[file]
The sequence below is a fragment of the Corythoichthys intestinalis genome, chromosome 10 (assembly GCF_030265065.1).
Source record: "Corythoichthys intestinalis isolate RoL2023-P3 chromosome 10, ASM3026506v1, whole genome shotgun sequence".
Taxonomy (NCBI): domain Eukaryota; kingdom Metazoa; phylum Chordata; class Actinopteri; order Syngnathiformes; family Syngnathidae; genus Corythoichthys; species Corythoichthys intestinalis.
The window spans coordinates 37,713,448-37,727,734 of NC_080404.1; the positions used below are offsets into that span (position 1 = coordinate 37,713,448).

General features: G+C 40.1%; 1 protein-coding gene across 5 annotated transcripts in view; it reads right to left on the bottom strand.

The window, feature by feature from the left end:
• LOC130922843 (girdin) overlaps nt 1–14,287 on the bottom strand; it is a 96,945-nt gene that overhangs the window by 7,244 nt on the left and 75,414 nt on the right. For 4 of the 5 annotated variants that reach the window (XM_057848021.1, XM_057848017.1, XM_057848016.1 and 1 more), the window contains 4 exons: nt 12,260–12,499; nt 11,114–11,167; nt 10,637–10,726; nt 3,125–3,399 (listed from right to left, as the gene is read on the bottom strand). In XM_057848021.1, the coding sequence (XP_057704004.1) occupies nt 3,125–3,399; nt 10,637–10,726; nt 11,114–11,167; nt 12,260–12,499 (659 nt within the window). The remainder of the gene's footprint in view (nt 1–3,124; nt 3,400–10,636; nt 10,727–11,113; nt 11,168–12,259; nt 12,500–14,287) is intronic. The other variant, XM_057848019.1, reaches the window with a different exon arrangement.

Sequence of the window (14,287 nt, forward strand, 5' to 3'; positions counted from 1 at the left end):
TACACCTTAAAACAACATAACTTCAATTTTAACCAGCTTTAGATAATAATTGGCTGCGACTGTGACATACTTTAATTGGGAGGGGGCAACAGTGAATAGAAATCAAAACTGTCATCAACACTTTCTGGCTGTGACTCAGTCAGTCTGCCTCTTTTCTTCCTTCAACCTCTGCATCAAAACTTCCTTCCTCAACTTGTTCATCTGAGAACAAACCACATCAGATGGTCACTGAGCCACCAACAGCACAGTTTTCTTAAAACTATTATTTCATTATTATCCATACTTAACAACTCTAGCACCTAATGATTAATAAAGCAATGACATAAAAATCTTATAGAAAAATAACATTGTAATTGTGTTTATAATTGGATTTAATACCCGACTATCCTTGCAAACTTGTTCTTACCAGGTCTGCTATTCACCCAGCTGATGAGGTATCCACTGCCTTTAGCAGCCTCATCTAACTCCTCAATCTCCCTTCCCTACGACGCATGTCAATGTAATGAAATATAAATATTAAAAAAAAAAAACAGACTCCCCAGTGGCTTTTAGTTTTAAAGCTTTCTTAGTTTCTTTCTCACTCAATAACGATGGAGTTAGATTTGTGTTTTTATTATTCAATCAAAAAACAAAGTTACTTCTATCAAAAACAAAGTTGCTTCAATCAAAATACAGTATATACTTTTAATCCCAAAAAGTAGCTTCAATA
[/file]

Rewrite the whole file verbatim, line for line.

The sequence below is a fragment of the Corythoichthys intestinalis genome, chromosome 10 (assembly GCF_030265065.1).
Source record: "Corythoichthys intestinalis isolate RoL2023-P3 chromosome 10, ASM3026506v1, whole genome shotgun sequence".
Taxonomy (NCBI): domain Eukaryota; kingdom Metazoa; phylum Chordata; class Actinopteri; order Syngnathiformes; family Syngnathidae; genus Corythoichthys; species Corythoichthys intestinalis.
The window spans coordinates 37,713,448-37,727,734 of NC_080404.1; the positions used below are offsets into that span (position 1 = coordinate 37,713,448).

General features: G+C 40.1%; 1 protein-coding gene across 5 annotated transcripts in view; it reads right to left on the bottom strand.

The window, feature by feature from the left end:
• LOC130922843 (girdin) overlaps nt 1–14,287 on the bottom strand; it is a 96,945-nt gene that overhangs the window by 7,244 nt on the left and 75,414 nt on the right. For 4 of the 5 annotated variants that reach the window (XM_057848021.1, XM_057848017.1, XM_057848016.1 and 1 more), the window contains 4 exons: nt 12,260–12,499; nt 11,114–11,167; nt 10,637–10,726; nt 3,125–3,399 (listed from right to left, as the gene is read on the bottom strand). In XM_057848021.1, the coding sequence (XP_057704004.1) occupies nt 3,125–3,399; nt 10,637–10,726; nt 11,114–11,167; nt 12,260–12,499 (659 nt within the window). The remainder of the gene's footprint in view (nt 1–3,124; nt 3,400–10,636; nt 10,727–11,113; nt 11,168–12,259; nt 12,500–14,287) is intronic. The other variant, XM_057848019.1, reaches the window with a different exon arrangement.

Sequence of the window (14,287 nt, forward strand, 5' to 3'; positions counted from 1 at the left end):
TACACCTTAAAACAACATAACTTCAATTTTAACCAGCTTTAGATAATAATTGGCTGCGACTGTGACATACTTTAATTGGGAGGGGGCAACAGTGAATAGAAATCAAAACTGTCATCAACACTTTCTGGCTGTGACTCAGTCAGTCTGCCTCTTTTCTTCCTTCAACCTCTGCATCAAAACTTCCTTCCTCAACTTGTTCATCTGAGAACAAACCACATCAGATGGTCACTGAGCCACCAACAGCACAGTTTTCTTAAAACTATTATTTCATTATTATCCATACTTAACAACTCTAGCACCTAATGATTAATAAAGCAATGACATAAAAATCTTATAGAAAAATAACATTGTAATTGTGTTTATAATTGGATTTAATACCCGACTATCCTTGCAAACTTGTTCTTACCAGGTCTGCTATTCACCCAGCTGATGAGGTATCCACTGCCTTTAGCAGCCTCATCTAACTCCTCAATCTCCCTTCCCTACGACGCATGTCAATGTAATGAAATATAAATATTAAAAAAAAAAAACAGACTCCCCAGTGGCTTTTAGTTTTAAAGCTTTCTTAGTTTCTTTCTCACTCAATAACGATGGAGTTAGATTTGTGTTTTTATTATTCAATCAAAAAACAAAGTTACTTCTATCAAAAACAAAGTTGCTTCAATCAAAATACAGTATATACTTTTAATCCCAAAAAGTAGCTTCAATA